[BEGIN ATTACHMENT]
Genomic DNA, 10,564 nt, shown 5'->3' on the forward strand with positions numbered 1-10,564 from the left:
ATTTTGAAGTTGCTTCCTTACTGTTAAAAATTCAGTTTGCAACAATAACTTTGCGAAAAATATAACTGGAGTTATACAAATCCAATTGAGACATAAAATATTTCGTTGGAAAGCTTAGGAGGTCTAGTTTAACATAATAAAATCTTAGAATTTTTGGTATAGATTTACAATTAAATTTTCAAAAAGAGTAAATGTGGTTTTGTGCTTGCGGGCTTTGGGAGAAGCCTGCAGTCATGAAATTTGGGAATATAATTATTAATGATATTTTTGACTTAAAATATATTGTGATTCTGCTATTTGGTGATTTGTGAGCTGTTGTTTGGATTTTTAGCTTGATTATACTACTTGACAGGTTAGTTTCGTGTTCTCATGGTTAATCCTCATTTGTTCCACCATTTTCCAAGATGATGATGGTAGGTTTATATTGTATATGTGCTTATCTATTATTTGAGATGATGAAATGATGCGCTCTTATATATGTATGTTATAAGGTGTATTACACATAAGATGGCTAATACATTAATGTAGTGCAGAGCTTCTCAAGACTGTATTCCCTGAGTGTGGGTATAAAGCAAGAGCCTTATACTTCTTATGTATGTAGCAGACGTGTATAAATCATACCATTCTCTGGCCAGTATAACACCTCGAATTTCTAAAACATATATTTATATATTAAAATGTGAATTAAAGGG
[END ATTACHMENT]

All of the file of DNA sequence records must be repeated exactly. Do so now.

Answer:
Genomic DNA, 10,564 nt, shown 5'->3' on the forward strand with positions numbered 1-10,564 from the left:
ATTTTGAAGTTGCTTCCTTACTGTTAAAAATTCAGTTTGCAACAATAACTTTGCGAAAAATATAACTGGAGTTATACAAATCCAATTGAGACATAAAATATTTCGTTGGAAAGCTTAGGAGGTCTAGTTTAACATAATAAAATCTTAGAATTTTTGGTATAGATTTACAATTAAATTTTCAAAAAGAGTAAATGTGGTTTTGTGCTTGCGGGCTTTGGGAGAAGCCTGCAGTCATGAAATTTGGGAATATAATTATTAATGATATTTTTGACTTAAAATATATTGTGATTCTGCTATTTGGTGATTTGTGAGCTGTTGTTTGGATTTTTAGCTTGATTATACTACTTGACAGGTTAGTTTCGTGTTCTCATGGTTAATCCTCATTTGTTCCACCATTTTCCAAGATGATGATGGTAGGTTTATATTGTATATGTGCTTATCTATTATTTGAGATGATGAAATGATGCGCTCTTATATATGTATGTTATAAGGTGTATTACACATAAGATGGCTAATACATTAATGTAGTGCAGAGCTTCTCAAGACTGTATTCCCTGAGTGTGGGTATAAAGCAAGAGCCTTATACTTCTTATGTATGTAGCAGACGTGTATAAATCATACCATTCTCTGGCCAGTATAACACCTCGAATTTCTAAAACATATATTTATATATTAAAATGTGAATTAAAGGG